Plant spacing is based on the ultimate width of the plants. This figure is normally given as a range; for example, 3-5’. If you live in a cold climate and/or want plants to fill in more quickly, plan to space at the shorter end of the range. If you live in a warm climate, are on a limited budget, or are willing to wait longer for plants to touch, use the higher end of the range. Using the larger number is recommended when calculating distance from a building or structure. There’s really no such thing as "maximum spacing": if you don’t want your plants to touch, you can space them as far apart as you’d like. All plant spacing is calculated on center, or in other words, the centers of the plants are spaced one half of their eventual width apart:
Unless you are planting in a straight line, as you might for hedges or edging, space your plants in a staggered or zig-zag pattern for a more interesting and naturalistic look:
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DescriptionTry to find a plant that showcases the cottage-core aesthetic as well as 'Blacknight' hollyhock. We'll wait. 'Blacknight' features deep purple-black flowers with a yellow eye, positioned along a single stalk that reaches up to six feet tall. We think this earns it a place in every cottage garden. Its towering height makes it an excellent option for growing against walls and fencelines, or as an eclectic backdrop to low-growing perennials. 'Blacknight' is especially attractive to hummingbirds and butterflies. Though it may require some staking, this hollyhock will be a reliable and intriguing perennial in your garden.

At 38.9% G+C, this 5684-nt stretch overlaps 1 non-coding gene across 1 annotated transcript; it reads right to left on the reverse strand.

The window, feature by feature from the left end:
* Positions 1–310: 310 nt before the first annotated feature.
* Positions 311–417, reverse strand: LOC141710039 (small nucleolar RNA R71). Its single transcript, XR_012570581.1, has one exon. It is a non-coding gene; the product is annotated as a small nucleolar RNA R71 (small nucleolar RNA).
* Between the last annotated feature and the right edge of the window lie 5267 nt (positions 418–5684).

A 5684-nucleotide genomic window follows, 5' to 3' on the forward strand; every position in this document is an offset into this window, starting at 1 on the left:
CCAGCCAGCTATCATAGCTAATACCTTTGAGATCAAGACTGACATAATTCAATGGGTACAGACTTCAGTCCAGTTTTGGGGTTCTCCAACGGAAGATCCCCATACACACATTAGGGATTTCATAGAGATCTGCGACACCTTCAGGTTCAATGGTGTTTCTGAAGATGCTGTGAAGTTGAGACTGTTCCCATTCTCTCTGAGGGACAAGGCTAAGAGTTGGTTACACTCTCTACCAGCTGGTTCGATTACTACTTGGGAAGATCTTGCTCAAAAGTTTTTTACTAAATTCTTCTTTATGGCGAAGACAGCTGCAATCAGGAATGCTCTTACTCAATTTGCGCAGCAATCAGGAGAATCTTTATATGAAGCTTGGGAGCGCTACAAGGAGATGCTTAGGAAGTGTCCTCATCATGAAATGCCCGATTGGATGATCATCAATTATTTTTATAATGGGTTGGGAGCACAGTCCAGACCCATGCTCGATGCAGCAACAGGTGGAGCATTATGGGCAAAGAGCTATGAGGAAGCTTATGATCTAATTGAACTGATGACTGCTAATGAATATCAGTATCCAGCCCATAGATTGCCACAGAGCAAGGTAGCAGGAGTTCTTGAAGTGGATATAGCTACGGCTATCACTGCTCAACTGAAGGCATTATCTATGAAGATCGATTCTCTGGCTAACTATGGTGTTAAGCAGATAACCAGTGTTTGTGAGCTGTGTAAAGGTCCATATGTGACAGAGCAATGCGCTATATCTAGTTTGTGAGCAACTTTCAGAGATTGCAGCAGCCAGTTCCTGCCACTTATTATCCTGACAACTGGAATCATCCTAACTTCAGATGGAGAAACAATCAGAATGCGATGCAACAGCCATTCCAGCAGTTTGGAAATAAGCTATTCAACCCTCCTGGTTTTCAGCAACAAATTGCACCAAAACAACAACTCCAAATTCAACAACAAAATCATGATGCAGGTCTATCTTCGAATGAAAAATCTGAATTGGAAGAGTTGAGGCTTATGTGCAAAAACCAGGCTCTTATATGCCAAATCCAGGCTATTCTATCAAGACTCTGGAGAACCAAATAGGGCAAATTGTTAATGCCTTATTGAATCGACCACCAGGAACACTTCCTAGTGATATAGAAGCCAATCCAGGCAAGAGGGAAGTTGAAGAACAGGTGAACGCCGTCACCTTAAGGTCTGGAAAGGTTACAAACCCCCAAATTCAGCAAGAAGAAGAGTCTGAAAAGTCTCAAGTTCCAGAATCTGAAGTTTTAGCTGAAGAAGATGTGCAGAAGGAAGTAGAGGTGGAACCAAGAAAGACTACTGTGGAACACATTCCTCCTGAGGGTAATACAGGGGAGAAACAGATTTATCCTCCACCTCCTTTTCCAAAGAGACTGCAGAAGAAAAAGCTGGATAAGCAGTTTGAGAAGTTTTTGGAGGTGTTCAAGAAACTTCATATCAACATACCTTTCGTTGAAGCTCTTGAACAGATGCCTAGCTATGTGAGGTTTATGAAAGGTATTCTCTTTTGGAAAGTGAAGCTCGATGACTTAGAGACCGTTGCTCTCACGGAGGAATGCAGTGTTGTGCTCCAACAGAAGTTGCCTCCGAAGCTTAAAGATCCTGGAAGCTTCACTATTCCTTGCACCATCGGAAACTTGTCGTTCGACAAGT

Hollyhocks (or Alcea) have long been an old-fashioned cottage garden staple. This sun-loving classic boasts vibrant flowers, tall stems, and prominent lower foliage, which makes quite a statement in the landscape. Hollyhocks are easy to grow in rich soil and are fairly low maintenance, only requiring a heavy trim after flowering. Even near black walnut trees, hollyhocks manage to find a way to shine. Plant it as a specimen or in masses for a tall wall of color that will never cease to impress!DetailsBotanical name:Alcea rosea ‘Blacknight’ Common name: Hollyhock Zone: 3-9 Sun exposure: Sun (6+ hours sun) Height x width: 5-6' X 24" Flower color: Deep purple to black Foliage color: Green Season of Interest: Summer Bloom time: Summer Features: Rabbit resistant, deer resistant, juglone tolerant Uses: Background, borderHow To GrowSoil: Rich, moist, well-drained soil. Light: Full sun Water: Average, keep well-watered until established, once established they can tolerate some drought. Spacing: 24 inches Fertilizing: Hollyhocks benefit from light fertilizer in the spring. Winterizing: prune back 6-8 inches above the ground before over-wintering. Additional mulching is optional. ‘Blacknight’ is a hardy perennial unlike other varieties of Hollyhock. Maintenance & Pruning: Prune back after flowering to 6-8 inches above the ground. Staking may be required in high wind locations.